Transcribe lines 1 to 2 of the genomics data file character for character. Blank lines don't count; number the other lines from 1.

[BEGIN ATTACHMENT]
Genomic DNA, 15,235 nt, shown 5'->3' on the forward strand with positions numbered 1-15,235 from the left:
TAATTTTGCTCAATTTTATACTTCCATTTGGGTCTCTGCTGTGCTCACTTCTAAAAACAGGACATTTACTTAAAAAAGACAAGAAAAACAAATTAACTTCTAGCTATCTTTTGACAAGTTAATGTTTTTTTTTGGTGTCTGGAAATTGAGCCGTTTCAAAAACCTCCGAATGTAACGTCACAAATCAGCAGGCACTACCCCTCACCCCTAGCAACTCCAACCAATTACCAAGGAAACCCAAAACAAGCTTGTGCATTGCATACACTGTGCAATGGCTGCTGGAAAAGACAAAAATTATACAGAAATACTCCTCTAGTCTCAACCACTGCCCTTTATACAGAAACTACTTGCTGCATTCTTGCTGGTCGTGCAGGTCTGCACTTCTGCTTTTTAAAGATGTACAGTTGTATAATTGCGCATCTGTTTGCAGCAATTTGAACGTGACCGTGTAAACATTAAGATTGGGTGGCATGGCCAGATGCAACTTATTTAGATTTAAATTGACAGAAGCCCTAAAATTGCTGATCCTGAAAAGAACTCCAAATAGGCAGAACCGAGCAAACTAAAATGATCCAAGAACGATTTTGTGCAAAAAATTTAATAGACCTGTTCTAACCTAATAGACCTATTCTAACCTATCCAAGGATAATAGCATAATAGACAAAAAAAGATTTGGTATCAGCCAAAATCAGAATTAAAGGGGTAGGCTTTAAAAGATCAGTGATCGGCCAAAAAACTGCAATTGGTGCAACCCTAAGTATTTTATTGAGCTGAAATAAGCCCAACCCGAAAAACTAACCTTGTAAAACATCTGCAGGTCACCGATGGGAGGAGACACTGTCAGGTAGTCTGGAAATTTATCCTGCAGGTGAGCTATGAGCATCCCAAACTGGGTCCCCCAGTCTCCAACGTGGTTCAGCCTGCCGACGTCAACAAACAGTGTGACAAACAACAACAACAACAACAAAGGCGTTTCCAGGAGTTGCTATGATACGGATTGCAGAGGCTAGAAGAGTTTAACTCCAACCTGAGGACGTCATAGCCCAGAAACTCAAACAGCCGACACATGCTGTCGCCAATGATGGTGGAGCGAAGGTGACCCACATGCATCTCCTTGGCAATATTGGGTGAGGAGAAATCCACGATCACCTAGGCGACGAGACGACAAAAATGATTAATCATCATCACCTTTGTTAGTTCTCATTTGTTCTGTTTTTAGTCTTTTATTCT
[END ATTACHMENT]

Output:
Genomic DNA, 15,235 nt, shown 5'->3' on the forward strand with positions numbered 1-15,235 from the left:
TAATTTTGCTCAATTTTATACTTCCATTTGGGTCTCTGCTGTGCTCACTTCTAAAAACAGGACATTTACTTAAAAAAGACAAGAAAAACAAATTAACTTCTAGCTATCTTTTGACAAGTTAATGTTTTTTTTTGGTGTCTGGAAATTGAGCCGTTTCAAAAACCTCCGAATGTAACGTCACAAATCAGCAGGCACTACCCCTCACCCCTAGCAACTCCAACCAATTACCAAGGAAACCCAAAACAAGCTTGTGCATTGCATACACTGTGCAATGGCTGCTGGAAAAGACAAAAATTATACAGAAATACTCCTCTAGTCTCAACCACTGCCCTTTATACAGAAACTACTTGCTGCATTCTTGCTGGTCGTGCAGGTCTGCACTTCTGCTTTTTAAAGATGTACAGTTGTATAATTGCGCATCTGTTTGCAGCAATTTGAACGTGACCGTGTAAACATTAAGATTGGGTGGCATGGCCAGATGCAACTTATTTAGATTTAAATTGACAGAAGCCCTAAAATTGCTGATCCTGAAAAGAACTCCAAATAGGCAGAACCGAGCAAACTAAAATGATCCAAGAACGATTTTGTGCAAAAAATTTAATAGACCTGTTCTAACCTAATAGACCTATTCTAACCTATCCAAGGATAATAGCATAATAGACAAAAAAAGATTTGGTATCAGCCAAAATCAGAATTAAAGGGGTAGGCTTTAAAAGATCAGTGATCGGCCAAAAAACTGCAATTGGTGCAACCCTAAGTATTTTATTGAGCTGAAATAAGCCCAACCCGAAAAACTAACCTTGTAAAACATCTGCAGGTCACCGATGGGAGGAGACACTGTCAGGTAGTCTGGAAATTTATCCTGCAGGTGAGCTATGAGCATCCCAAACTGGGTCCCCCAGTCTCCAACGTGGTTCAGCCTGCCGACGTCAACAAACAGTGTGACAAACAACAACAACAACAACAAAGGCGTTTCCAGGAGTTGCTATGATACGGATTGCAGAGGCTAGAAGAGTTTAACTCCAACCTGAGGACGTCATAGCCCAGAAACTCAAACAGCCGACACATGCTGTCGCCAATGATGGTGGAGCGAAGGTGACCCACATGCATCTCCTTGGCAATATTGGGTGAGGAGAAATCCACGATCACCTAGGCGACGAGACGACAAAAATGATTAATCATCATCACCTTTGTTAGTTCTCATTTGTTCTGTTTTTAGTCTTTTATTCT